By default, PDF2SVG saves converted files in the current working folder. To specify another output location, use the '-o' (or --output) parameter. For example:
pdf2svg --o "c:\My Output" 1.pdf 2.pdf 3.pdf
Note: If the specified path does not exist, PDF2SVG will attempt to create the necessary folders.
By default, PDF2SVG creates a separate SVG file for every page in the document. The output filename is constructed using the name of the input PDF file, the page number, and appropriate file extension (i.e. svg or svgz). For example, the following command-line generates a sequence of SVG files starting with mydoc_1.svg, mydoc_2.svg, etc.:
PDF2SVG allows output filename customizations using the '--prefix' and '--digits' options. For example, the following command-line generates a sequence of SVG files starting with newname_0001.svg, newname_0002.svg, etc.:
pdf2svg --prefix newname --digits 4 mydoc.pdf
The '--digits' parameter specifies the number of digits used in the page counter portion of the output filename. By default, new digits are added as needed, but the 'prefix' parameter could be used to format the page counter field to a uniform width (e.g. myfile0001.svg, myfile0010.svg, instead of myfile_1.svg, myfile_10.svg, etc).
To avoid any ambiguities in file naming, the prefix option should be used only for conversion of individual documents.
To create compressed SVG (SVGZ), use '--svgz' as one of the command-line options. This option will instruct PDF2SVG for compress SVG using GZIP compression and to generate output files with the 'svgz' extension. For example,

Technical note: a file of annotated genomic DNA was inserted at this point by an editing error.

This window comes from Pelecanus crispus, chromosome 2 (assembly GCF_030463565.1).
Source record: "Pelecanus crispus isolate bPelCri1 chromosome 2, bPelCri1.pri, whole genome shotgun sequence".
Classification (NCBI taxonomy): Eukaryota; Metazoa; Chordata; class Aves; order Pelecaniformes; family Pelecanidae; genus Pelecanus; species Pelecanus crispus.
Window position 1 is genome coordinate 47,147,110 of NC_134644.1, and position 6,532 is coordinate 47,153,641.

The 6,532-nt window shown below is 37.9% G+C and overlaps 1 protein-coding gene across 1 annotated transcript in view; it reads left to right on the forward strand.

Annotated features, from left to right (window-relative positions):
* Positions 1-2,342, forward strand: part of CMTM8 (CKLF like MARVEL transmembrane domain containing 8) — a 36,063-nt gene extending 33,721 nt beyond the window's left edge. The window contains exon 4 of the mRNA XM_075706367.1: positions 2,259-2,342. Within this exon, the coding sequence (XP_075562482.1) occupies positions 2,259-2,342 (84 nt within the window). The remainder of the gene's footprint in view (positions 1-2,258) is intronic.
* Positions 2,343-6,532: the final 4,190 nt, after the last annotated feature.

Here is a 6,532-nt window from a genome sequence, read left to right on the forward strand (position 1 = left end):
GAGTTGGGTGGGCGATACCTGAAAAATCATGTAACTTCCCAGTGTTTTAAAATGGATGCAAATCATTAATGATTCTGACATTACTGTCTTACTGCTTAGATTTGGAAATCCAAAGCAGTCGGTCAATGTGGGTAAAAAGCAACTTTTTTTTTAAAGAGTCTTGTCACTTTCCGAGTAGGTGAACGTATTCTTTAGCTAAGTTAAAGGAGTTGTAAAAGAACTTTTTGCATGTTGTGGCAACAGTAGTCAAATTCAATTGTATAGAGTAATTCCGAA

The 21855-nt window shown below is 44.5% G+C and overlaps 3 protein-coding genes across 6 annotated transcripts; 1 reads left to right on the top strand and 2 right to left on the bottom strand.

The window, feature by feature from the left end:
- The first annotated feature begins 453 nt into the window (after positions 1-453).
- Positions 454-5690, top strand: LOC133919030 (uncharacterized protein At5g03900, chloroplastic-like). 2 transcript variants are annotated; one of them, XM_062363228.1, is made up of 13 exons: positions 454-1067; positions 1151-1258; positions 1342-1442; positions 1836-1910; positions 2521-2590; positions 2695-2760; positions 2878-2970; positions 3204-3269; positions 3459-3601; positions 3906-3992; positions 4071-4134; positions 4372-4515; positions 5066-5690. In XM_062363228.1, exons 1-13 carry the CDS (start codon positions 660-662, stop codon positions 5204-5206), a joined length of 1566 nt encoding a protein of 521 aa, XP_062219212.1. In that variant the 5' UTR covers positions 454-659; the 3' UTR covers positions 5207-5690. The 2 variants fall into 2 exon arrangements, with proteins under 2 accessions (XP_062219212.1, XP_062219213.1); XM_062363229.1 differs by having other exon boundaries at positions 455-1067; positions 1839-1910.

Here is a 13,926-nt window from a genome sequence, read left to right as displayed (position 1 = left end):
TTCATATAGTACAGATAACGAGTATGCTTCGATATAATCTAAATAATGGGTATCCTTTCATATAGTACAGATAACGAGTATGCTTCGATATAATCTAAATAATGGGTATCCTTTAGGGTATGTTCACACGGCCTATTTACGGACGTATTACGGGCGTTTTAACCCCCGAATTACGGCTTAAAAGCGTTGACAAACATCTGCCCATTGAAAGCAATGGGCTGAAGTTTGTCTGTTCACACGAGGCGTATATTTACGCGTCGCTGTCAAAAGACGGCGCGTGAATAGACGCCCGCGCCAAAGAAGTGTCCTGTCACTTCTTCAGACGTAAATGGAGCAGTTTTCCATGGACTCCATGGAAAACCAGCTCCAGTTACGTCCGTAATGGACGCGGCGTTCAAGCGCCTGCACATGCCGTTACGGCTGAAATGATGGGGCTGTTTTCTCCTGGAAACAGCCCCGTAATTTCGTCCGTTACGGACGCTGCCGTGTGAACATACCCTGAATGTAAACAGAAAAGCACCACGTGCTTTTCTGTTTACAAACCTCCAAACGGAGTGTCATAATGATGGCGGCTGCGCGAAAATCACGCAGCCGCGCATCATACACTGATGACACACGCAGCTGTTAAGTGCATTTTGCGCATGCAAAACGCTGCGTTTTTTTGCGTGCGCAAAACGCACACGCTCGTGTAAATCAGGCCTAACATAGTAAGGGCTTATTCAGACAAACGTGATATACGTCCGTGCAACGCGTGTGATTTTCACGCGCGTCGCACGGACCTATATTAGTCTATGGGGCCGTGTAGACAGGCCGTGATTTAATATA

pdf2svg --svgz in.pdf
Some PDF documents use many small bitmaps to represent text or patterns. In this case, the converted SVG document will reference hundreds of external images. You may choose to embed these images within the SVG document using the '--embedimages' or ('-i') option.
You can also embed the fonts in each page that uses the font, by using '--embedfonts' option.
By embedding images, and fonts, it is possible to create self contained SVG files (i.e. files without any references to external resources). Although it is sometimes desirable to create self contained files, this option can result in files that are slower to render in some viewers. The files with embedded images and/or fonts may also be slower to download over the Net, and because images can't be shared among different pages the total file size for the entire document may increase.
PDF2SVG will, without user intervention, decrypt and convert documents secured with a master/owner password. If the document is secured using a user (or file open) password, PDF2SVG will prompt you to enter the password.
For unattended conversion, the password can also be specified directly on the command-line using the '-p' (or --password) option. For example:
PDF2SVG -p secret secured.pdf
The above command line will convert PDF to SVG and will use the provided password ('secret') to open the secured document (i.e. 'secured.pdf').
Note: PDF2SVG supports all standard security options available in PDF, including 40 and 128 bit RC4 encryption, Crypt filters, and 128 AES (Advanced Encryption Standard) encryption.
By default, PDF2SVG generates a bitmap thumbnail for each converted SVG and one XML summary document for the entire document. Image thumbnails can be used for quick preview of SVG documents, whereas XML summary document could be used to create HTML files that wrap SVG files in a web ready eBook. XML summary document can also be used for content repurposing, navigation, and indexing.